Apr 27, 2009
To counter the high cost of prescription drugs, health plans typically require patients to pay a larger share of the expense, for example, through increased copayments. This approach has effectively reduced overall drug use and expenditures. However, studies show that chronically ill individuals, whose health is at risk if medications are not taken as prescribed, are also sensitive to higher out-of-pocket drug costs. Little evidence, though, documents the mechanisms by which reductions in pharmaceutical use occur or how other factors may be associated with drug price sensitivity.
Several behavioral pathways may influence pharmaceutical use, but nearly all prior research has focused on how cost-sharing affects compliance among existing users. To obtain a clearer picture of how newly diagnosed chronically ill individuals—a mostly older population—react to increased drug cost-sharing, RAND researchers examined how soon after diagnosis a large sample of retired individuals started taking their prescribed medications.
The team examined data on more than 17,000 retirees with employer-provided drug coverage from 31 different health plans over 1997–2002. The researchers focused on individuals newly diagnosed with hypertension, high cholesterol, and diabetes—common chronic illnesses that, if left untreated, increase the risk for heart attack and stroke. Through analysis of enrollment files, pharmacy claims, medical claims, and health plan benefits, they calculated the proportion of patients who filled a first prescription for their illness in the first several months and years after diagnosis. They then compared the time until initiation of drug therapy for those in low-copayment and high-copayment plans.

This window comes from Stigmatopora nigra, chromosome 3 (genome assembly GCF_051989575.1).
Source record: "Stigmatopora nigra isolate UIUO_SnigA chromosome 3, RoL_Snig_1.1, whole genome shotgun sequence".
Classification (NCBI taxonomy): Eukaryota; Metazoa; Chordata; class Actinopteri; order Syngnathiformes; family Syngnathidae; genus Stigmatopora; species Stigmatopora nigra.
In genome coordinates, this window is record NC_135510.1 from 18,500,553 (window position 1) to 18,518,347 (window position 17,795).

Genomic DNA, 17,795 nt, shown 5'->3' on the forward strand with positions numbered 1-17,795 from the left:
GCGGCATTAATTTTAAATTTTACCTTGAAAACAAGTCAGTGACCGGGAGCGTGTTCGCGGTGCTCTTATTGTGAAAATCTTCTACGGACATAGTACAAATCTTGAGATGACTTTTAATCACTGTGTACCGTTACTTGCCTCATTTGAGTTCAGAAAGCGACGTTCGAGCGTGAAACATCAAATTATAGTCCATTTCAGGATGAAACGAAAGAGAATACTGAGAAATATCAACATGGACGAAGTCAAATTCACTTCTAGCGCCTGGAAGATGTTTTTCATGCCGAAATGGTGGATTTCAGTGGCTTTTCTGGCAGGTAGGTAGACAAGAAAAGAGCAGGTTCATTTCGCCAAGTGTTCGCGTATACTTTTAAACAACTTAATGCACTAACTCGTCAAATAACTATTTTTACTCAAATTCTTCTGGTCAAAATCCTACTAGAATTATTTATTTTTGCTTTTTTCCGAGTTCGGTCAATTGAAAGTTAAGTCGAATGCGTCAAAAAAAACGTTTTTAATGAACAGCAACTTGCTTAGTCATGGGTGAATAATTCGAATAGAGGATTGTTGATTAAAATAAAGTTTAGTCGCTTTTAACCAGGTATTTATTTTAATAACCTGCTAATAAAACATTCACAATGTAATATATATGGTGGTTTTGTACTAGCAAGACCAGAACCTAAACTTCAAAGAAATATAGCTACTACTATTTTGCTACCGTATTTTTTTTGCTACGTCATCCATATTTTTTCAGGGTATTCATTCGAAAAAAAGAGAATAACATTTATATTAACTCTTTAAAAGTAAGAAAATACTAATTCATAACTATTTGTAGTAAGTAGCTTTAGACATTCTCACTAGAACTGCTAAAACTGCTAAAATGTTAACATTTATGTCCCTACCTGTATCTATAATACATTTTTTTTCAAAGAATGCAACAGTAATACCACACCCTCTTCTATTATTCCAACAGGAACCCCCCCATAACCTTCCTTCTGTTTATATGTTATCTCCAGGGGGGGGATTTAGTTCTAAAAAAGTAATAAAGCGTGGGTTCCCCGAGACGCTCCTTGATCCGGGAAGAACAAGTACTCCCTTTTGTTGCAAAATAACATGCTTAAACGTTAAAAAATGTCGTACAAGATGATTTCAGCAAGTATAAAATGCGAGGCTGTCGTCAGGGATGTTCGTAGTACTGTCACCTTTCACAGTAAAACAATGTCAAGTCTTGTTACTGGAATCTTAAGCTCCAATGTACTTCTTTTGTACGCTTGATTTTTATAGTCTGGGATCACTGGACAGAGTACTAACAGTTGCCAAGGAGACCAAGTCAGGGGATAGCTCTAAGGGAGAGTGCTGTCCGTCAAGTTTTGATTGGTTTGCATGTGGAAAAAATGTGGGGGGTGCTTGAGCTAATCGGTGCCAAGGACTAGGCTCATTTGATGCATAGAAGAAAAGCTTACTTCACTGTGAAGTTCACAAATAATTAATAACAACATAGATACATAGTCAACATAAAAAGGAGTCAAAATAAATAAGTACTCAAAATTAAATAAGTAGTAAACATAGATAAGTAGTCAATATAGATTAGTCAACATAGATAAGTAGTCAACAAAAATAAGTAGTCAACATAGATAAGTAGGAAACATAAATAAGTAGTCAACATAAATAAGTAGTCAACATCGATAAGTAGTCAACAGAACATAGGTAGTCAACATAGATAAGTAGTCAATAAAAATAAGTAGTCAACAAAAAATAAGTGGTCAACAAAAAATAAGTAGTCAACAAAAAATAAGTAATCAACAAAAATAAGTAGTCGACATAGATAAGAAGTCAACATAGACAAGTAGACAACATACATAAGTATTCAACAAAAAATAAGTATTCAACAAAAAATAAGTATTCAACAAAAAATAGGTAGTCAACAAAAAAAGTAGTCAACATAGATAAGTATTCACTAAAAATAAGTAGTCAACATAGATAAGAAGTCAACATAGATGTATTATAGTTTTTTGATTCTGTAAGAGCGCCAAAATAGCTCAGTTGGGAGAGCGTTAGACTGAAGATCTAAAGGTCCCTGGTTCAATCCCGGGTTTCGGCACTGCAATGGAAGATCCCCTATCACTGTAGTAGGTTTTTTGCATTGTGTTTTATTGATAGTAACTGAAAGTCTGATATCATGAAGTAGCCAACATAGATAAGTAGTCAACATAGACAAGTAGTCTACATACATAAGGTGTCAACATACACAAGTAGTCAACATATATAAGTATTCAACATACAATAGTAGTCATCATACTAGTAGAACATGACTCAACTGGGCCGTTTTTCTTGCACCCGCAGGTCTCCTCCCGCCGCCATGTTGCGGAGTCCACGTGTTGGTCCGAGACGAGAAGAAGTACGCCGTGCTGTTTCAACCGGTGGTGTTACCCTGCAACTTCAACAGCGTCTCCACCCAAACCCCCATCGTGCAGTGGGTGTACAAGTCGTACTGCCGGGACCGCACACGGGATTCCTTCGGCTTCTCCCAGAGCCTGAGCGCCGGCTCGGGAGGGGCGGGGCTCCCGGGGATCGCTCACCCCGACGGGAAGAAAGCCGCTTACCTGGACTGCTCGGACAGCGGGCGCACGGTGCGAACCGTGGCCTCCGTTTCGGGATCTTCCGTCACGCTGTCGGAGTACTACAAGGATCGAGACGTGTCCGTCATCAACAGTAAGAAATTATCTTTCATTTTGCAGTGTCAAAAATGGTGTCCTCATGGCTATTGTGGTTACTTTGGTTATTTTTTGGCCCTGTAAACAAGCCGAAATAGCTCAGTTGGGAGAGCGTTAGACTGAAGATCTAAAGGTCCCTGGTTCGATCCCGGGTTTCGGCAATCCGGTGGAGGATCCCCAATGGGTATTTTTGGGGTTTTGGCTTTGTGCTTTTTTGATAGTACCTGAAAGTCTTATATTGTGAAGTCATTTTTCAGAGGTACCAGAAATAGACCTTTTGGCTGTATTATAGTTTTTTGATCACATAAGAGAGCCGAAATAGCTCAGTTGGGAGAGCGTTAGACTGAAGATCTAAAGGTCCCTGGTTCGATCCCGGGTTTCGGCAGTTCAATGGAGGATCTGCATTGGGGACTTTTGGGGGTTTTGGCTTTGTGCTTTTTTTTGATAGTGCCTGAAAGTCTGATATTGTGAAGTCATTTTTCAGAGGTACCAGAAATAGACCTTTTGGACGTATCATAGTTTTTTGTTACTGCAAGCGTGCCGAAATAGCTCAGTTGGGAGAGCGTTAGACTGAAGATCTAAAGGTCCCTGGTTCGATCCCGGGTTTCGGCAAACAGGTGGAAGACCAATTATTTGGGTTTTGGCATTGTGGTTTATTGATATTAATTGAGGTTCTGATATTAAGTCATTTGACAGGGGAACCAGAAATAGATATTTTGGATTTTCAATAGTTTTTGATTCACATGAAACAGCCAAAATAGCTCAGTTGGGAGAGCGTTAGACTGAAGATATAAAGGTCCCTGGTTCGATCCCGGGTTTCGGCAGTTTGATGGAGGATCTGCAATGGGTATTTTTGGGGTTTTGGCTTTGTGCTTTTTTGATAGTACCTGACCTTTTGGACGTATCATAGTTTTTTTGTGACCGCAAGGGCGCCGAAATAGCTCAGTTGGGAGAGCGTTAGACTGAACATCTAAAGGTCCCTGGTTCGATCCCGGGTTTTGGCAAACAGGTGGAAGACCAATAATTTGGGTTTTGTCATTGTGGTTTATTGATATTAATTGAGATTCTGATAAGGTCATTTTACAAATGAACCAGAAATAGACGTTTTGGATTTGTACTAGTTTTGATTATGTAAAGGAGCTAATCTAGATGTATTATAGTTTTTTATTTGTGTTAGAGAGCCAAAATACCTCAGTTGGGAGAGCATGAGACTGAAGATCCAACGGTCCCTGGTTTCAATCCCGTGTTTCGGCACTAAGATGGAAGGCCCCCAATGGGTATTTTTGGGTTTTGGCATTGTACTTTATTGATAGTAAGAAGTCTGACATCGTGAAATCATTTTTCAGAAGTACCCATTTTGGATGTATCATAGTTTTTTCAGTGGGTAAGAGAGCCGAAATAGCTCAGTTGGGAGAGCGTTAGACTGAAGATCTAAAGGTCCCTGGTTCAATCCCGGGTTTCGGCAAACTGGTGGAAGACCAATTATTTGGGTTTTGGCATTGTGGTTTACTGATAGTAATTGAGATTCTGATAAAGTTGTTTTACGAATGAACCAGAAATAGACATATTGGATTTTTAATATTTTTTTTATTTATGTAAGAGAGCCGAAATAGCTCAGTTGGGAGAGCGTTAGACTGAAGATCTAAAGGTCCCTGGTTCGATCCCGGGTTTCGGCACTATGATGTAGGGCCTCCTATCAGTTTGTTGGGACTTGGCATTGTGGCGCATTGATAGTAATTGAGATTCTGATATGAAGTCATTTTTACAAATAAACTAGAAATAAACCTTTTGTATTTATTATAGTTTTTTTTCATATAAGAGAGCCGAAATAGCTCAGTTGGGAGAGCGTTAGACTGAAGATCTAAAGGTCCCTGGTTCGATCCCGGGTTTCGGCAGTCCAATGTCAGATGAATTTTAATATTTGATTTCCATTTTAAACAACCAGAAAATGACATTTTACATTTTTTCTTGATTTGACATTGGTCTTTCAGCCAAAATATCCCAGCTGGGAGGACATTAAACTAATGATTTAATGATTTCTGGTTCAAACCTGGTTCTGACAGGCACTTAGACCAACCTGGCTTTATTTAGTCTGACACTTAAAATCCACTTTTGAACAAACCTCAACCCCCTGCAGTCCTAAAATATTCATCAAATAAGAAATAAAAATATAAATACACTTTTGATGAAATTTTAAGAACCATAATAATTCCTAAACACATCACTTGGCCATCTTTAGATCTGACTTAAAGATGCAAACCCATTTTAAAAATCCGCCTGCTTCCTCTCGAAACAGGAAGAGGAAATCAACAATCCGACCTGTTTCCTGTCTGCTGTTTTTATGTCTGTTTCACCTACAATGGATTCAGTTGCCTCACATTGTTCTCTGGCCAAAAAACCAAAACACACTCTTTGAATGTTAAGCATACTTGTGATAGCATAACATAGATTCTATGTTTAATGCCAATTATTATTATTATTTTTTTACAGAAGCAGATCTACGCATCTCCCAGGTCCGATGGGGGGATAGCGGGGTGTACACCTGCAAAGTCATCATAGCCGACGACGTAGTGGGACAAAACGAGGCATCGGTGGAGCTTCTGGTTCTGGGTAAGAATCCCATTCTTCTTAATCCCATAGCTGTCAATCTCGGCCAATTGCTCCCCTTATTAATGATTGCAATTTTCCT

The RAND team found that
The findings suggest that blunt approaches to managing drug costs can influence utilization of all medications, regardless of their clinical benefit. For policymakers designing insurance benefits, the findings raise concerns about high cost-sharing levels for elderly, insured patients without experience using prescription drugs. High out-of-pocket costs could be a treatment barrier and possibly result in poor health outcomes for this population. The results are particularly relevant for federal policymakers setting standards for Medicare Part D insurance coverage, which should take into account the complex ways that patients react to more-restrictive insurance benefits.
For physicians, the findings are a warning that patients with newly diagnosed chronic disease and no experience using prescription drugs may be less likely to start their medications if faced with high cost-sharing levels from their health plans.